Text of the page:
By Steven Tran –Sydney CBD Chiropractor
Getting pin and needles or burning sensation that travels down your arm? Pain that radiates into the shoulder and down the hand? You may be suffering from cervical radiculopathy.
For a quick summary on cervical radiculopathy, watch the video below by Sydney CBD Osteopath Dr Abbey Davidson.
Cervical radiculopathy or pinched nerve is defined as cervical nerve root compression. This occurs when there is inflammation or damage of the nerve root possibly due to a herniated disc, spondylosis (bone spurs), trauma, instability and more rarely, tumour.
The cervical spine contains 7 cervical vertebrae, running through the vertebral column you have your spinal cord which have 8 pairs of cervical nerve root that branches out and exits both sides of the spinal canal through an intervertebral foramen (small bony opening between the adjacent vertebrae). These nerves then branch out further to supply muscles to enable function of the shoulders, arms, hands and fingers. They also carry sensory fibres to the skin that provide sensation.
It is important to seek out a qualified Chiropractor, Osteopath or Physiotherapist to screen the extent of your cervical radiculopathy injury and treat it accordingly. Your therapist will use various assessments to objectively determine the probability and location that you have cervical radiculopathy.
If you are unsure that you may have cervical radiculopathy, here are some modified self-administered tests that may be helpful for you to determine if you may have cervical radiculopathy. According to Wainner and colleagues, if 3 of the 4 test are positive, there is a 65% of cervical radiculopathy. If 4 of the 4 test are positive, the probability jumps to 90%. It is important to note if you are suffering with severe pain or if the pain takes a long time to go away, BE GENTLE with the assessment and if once you feel the symptoms come on, STOP it’s a positive test.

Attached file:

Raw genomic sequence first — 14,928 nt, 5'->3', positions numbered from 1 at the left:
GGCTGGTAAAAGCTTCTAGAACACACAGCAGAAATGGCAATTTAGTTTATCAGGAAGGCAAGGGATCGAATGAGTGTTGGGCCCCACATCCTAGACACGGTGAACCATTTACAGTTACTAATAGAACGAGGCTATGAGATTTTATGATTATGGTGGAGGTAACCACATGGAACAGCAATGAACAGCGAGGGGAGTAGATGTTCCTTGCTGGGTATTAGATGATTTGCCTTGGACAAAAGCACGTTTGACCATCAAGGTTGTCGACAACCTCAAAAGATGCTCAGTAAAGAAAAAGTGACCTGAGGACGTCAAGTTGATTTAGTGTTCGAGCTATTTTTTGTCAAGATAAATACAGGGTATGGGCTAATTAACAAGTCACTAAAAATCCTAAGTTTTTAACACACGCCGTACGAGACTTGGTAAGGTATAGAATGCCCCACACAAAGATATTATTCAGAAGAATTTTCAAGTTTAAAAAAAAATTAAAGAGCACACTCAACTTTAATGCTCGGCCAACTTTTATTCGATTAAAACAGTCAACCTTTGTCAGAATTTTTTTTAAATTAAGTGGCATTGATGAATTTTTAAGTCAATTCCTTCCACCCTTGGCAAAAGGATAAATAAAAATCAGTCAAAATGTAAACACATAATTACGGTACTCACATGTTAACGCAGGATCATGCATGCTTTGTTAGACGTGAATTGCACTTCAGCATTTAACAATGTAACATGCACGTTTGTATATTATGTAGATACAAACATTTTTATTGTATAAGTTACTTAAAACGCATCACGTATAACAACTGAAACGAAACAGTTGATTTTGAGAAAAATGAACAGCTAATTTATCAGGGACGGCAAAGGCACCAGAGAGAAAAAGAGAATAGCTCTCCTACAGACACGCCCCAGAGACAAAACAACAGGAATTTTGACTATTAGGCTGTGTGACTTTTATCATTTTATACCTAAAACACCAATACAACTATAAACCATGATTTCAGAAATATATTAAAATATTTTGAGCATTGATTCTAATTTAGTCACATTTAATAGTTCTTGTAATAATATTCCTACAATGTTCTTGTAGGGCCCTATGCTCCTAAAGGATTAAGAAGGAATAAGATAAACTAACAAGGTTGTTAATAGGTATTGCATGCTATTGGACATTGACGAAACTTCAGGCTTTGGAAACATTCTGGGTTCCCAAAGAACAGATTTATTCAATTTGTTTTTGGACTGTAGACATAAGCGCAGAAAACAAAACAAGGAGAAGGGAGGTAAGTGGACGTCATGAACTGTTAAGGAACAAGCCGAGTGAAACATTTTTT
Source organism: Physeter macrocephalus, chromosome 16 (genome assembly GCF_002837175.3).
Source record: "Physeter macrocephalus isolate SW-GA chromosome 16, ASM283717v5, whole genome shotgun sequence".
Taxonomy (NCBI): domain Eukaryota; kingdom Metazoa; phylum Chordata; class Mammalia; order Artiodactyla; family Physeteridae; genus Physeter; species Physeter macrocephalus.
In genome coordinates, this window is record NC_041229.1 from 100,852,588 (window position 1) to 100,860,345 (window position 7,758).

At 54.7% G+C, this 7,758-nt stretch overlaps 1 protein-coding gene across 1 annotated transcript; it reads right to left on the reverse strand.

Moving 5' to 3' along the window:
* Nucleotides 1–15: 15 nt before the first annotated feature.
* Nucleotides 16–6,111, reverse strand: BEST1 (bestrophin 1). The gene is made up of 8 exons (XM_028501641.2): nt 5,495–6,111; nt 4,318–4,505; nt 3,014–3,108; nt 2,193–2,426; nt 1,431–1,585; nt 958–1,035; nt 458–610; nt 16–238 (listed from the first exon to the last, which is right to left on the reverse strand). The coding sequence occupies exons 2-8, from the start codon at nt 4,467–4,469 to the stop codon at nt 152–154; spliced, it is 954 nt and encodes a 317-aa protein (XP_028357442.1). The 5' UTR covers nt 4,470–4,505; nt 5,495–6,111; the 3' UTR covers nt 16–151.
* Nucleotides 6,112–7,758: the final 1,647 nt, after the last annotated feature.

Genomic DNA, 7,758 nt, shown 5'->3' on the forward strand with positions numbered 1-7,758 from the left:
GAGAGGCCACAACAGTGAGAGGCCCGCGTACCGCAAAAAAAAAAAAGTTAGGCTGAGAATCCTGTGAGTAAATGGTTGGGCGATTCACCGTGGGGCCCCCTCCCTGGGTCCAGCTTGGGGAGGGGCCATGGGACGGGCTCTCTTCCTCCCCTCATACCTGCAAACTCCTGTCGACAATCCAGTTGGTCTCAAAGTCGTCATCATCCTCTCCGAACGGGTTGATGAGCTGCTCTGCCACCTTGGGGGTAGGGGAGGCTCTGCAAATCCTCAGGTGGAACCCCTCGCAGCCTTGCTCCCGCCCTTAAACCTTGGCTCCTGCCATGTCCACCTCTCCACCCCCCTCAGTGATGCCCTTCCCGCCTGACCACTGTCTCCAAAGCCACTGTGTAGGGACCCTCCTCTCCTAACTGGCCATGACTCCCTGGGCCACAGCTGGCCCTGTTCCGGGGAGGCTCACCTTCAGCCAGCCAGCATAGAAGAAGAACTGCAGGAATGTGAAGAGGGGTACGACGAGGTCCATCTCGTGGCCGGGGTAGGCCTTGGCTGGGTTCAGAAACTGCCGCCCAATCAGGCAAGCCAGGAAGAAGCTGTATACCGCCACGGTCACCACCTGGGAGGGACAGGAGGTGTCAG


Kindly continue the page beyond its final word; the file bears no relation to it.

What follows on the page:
1 . Cervical Rotation:
Rotate your head in the direction to the side of your symptoms. Limited neck rotation of less than 60 degrees is considered a positive test.
2 . Upper Limb Nerve Tension Test:
This test aims to add a traction force to the nerve root, which typically aggravates symptoms if presents. With your affected arm keep your shoulder down, stick your arm out forward at 90 degrees with your palm facing in. Follow this with extending your wrist back. Next, gently bring your arm out to the side. Be sure to move slowly as this movement can recreate or worsen your symptoms, it’s a positive test if symptoms worsen.
3 . Cervical Distraction Test:
This test aims to decompress the nerve root in your cervical spine by opening up the intervertebral foramen.
4 . Spurling’s Test:
This test aims to add further compression to the nerve root, by closing down the intervertebral foramen in your cervical spine. By tilting your head back and side bend towards the side of your pain. You will need to determine if this position reproduces your neck/arm symptoms? If yes, this is a positive. If no, gently apply over pressure with your opposite hand. If this test recreates your symptoms, it’s also considered a positive test.
No one single intervention has been shown to be more effective than another. Thus, a multimodal approach incorporating manual therapy and therapeutic exercises in addition to education has shown to be the most effective approach to treat cervical radiculopathy. The chiropractor, osteopath or physiotherapist may use many different modalities for treatment including manual mobilisation and/or manipulation, cervical traction, soft tissue manipulation and dry needling. These hands on therapy will focus on assisting in calming pain and inflammation, increasing mobility and strength.
To reduce symptoms:
Avoid those things that aggravate your pain:
No. Your chiropractor, osteopath or physiotherapist will perform a series of specific assessment to determine if you suffer with a cervical radiculopathy. In some cases, especially if signs and symptoms have not been subsiding with conservative treatment, your therapist may request advanced diagnostic techniques, such as:
Wainner, R., Fritz, J., Irrgang, J., Boninger, M., Delitto, A. and Allison, S. (2003). Reliability and Diagnostic Accuracy of the Clinical Examination and Patient Self-Report Measures for Cervical Radiculopathy. Spine, 28(1), pp.52-62.